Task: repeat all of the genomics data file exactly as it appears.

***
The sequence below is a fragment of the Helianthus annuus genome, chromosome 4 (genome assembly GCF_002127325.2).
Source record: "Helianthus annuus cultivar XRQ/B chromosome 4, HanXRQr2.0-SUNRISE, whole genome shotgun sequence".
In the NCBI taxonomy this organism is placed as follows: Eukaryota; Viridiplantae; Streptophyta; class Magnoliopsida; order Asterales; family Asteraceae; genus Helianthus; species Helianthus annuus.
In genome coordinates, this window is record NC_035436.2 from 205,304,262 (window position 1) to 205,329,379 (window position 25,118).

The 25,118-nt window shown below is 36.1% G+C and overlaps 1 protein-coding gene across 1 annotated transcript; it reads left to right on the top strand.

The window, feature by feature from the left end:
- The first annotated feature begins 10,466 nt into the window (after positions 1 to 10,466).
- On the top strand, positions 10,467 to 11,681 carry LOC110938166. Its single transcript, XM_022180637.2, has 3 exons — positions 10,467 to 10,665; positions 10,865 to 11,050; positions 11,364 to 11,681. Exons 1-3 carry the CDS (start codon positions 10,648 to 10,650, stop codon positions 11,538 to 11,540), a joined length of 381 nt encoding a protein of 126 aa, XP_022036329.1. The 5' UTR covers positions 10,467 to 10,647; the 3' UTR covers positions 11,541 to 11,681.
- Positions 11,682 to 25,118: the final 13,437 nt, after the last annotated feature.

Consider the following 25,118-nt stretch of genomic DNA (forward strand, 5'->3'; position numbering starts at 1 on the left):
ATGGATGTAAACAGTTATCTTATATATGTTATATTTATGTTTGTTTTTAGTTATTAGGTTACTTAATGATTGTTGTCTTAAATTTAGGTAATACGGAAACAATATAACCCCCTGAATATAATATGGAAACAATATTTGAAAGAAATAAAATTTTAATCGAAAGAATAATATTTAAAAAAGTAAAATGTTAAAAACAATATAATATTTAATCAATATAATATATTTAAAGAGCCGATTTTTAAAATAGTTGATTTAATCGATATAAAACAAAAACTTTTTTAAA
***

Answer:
The sequence below is a fragment of the Helianthus annuus genome, chromosome 4 (genome assembly GCF_002127325.2).
Source record: "Helianthus annuus cultivar XRQ/B chromosome 4, HanXRQr2.0-SUNRISE, whole genome shotgun sequence".
In the NCBI taxonomy this organism is placed as follows: Eukaryota; Viridiplantae; Streptophyta; class Magnoliopsida; order Asterales; family Asteraceae; genus Helianthus; species Helianthus annuus.
In genome coordinates, this window is record NC_035436.2 from 205,304,262 (window position 1) to 205,329,379 (window position 25,118).

The 25,118-nt window shown below is 36.1% G+C and overlaps 1 protein-coding gene across 1 annotated transcript; it reads left to right on the top strand.

The window, feature by feature from the left end:
- The first annotated feature begins 10,466 nt into the window (after positions 1 to 10,466).
- On the top strand, positions 10,467 to 11,681 carry LOC110938166. Its single transcript, XM_022180637.2, has 3 exons — positions 10,467 to 10,665; positions 10,865 to 11,050; positions 11,364 to 11,681. Exons 1-3 carry the CDS (start codon positions 10,648 to 10,650, stop codon positions 11,538 to 11,540), a joined length of 381 nt encoding a protein of 126 aa, XP_022036329.1. The 5' UTR covers positions 10,467 to 10,647; the 3' UTR covers positions 11,541 to 11,681.
- Positions 11,682 to 25,118: the final 13,437 nt, after the last annotated feature.

Consider the following 25,118-nt stretch of genomic DNA (forward strand, 5'->3'; position numbering starts at 1 on the left):
ATGGATGTAAACAGTTATCTTATATATGTTATATTTATGTTTGTTTTTAGTTATTAGGTTACTTAATGATTGTTGTCTTAAATTTAGGTAATACGGAAACAATATAACCCCCTGAATATAATATGGAAACAATATTTGAAAGAAATAAAATTTTAATCGAAAGAATAATATTTAAAAAAGTAAAATGTTAAAAACAATATAATATTTAATCAATATAATATATTTAAAGAGCCGATTTTTAAAATAGTTGATTTAATCGATATAAAACAAAAACTTTTTTAAA